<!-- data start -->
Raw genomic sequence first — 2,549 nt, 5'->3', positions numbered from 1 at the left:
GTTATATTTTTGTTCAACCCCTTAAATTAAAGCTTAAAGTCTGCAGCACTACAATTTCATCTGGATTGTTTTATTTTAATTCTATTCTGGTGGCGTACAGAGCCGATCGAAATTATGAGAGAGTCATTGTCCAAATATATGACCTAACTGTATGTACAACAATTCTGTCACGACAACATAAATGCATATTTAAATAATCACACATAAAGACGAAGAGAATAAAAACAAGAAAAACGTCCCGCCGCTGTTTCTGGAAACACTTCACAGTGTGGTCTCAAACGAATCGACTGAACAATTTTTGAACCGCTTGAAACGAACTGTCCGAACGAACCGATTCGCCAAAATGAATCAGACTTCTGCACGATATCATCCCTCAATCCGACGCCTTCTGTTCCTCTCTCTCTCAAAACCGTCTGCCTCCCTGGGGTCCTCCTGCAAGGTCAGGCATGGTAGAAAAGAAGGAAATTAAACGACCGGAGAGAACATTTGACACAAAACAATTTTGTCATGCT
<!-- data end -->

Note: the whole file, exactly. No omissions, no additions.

Raw genomic sequence first — 2,549 nt, 5'->3', positions numbered from 1 at the left:
GTTATATTTTTGTTCAACCCCTTAAATTAAAGCTTAAAGTCTGCAGCACTACAATTTCATCTGGATTGTTTTATTTTAATTCTATTCTGGTGGCGTACAGAGCCGATCGAAATTATGAGAGAGTCATTGTCCAAATATATGACCTAACTGTATGTACAACAATTCTGTCACGACAACATAAATGCATATTTAAATAATCACACATAAAGACGAAGAGAATAAAAACAAGAAAAACGTCCCGCCGCTGTTTCTGGAAACACTTCACAGTGTGGTCTCAAACGAATCGACTGAACAATTTTTGAACCGCTTGAAACGAACTGTCCGAACGAACCGATTCGCCAAAATGAATCAGACTTCTGCACGATATCATCCCTCAATCCGACGCCTTCTGTTCCTCTCTCTCTCAAAACCGTCTGCCTCCCTGGGGTCCTCCTGCAAGGTCAGGCATGGTAGAAAAGAAGGAAATTAAACGACCGGAGAGAACATTTGACACAAAACAATTTTGTCATGCT